You Shall Call His Name Jesus

You Shall Call His Name Jesus

Grace, mercy, and peace be unto you from God our Father and from our Lord and Savior, Jesus Christ, Amen.

It can begin in two different ways. One of the ways is slow, steadily, almost like a nagging drip. With each passing day it creeps closer and closer, culminating in a feeling of overwhelmedness. That’s somewhat like Ahaz in this morning’s Old Testament reading. He watched the power shift change in the Middle East. Some things never change, do they? In watching that power shift around in different countries, he wanted to ally himself with that country who would be his protector.

Joseph it came upon much more quickly. Betrothed to Mary, finding out she is pregnant. That didn’t come like a slow drip. That came in your face, as it were. You and I have dealt with either or both being overwhelmed. Slowly it creeps upon us. We see it manifest, state of denial…it’s not really there, and then it keeps coming and then reality finally bites us in the end and we are overwhelmed.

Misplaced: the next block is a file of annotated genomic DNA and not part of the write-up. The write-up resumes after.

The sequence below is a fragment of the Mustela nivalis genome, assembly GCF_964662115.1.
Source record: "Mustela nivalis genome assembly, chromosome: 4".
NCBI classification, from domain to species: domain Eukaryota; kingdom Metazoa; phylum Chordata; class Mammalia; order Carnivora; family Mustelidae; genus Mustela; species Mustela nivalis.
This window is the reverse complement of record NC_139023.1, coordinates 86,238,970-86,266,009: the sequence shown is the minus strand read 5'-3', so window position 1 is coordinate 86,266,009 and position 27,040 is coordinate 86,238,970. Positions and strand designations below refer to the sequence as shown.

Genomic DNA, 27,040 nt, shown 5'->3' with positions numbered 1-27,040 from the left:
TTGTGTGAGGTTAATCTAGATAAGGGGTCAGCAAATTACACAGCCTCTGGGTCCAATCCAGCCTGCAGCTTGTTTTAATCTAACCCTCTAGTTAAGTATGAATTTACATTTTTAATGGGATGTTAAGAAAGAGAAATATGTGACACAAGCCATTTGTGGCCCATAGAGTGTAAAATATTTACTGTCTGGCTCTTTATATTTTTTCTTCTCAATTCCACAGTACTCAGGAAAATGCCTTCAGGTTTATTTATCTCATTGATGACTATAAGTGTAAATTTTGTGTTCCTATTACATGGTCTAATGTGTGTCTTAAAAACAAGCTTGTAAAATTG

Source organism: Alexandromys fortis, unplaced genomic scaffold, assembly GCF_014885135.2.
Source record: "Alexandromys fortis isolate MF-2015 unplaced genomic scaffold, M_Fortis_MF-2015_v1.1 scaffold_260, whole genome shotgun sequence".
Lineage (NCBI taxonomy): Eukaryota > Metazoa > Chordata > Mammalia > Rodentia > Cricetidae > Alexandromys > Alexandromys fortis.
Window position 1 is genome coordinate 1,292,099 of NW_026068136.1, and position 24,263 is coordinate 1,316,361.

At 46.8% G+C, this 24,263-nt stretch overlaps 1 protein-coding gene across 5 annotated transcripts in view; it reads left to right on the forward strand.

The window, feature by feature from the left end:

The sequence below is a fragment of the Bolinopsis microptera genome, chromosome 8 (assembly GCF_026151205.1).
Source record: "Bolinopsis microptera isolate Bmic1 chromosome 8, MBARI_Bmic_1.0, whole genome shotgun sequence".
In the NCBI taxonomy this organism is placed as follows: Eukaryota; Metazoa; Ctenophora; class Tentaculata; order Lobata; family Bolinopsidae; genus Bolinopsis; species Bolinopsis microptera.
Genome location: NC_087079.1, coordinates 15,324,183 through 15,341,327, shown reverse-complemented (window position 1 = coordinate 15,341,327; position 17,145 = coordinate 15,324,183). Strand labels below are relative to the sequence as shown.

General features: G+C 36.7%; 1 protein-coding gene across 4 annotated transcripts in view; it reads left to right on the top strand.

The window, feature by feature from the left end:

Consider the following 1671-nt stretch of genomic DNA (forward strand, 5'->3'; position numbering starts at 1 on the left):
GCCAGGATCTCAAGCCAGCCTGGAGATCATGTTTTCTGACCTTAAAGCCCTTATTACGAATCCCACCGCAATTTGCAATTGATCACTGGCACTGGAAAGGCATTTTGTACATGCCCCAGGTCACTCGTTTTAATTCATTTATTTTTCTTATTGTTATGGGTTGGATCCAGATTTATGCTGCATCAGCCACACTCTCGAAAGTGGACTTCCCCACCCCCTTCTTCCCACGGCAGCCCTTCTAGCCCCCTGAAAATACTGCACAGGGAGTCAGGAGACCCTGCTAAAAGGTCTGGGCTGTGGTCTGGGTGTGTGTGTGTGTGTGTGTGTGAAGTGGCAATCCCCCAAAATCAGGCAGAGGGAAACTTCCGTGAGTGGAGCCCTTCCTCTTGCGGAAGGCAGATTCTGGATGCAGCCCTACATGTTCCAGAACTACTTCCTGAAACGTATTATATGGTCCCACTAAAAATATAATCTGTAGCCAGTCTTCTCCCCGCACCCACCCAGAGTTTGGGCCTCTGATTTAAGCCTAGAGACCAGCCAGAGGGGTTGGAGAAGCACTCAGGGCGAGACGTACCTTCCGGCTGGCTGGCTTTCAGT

Or we’re facing something very critical and there isn’t time to prepare. It is there in our lap, and we must deal with it. In all sincerity, and in all true humility, we plead to God to give us enlightenment, to lead us to that path that pleases Him and is God pleasing for our lives because all of us hate to be off balance. None of us enjoy being humiliated because we do not have control over our life or our situation, like Joseph and Ahaz, or like you.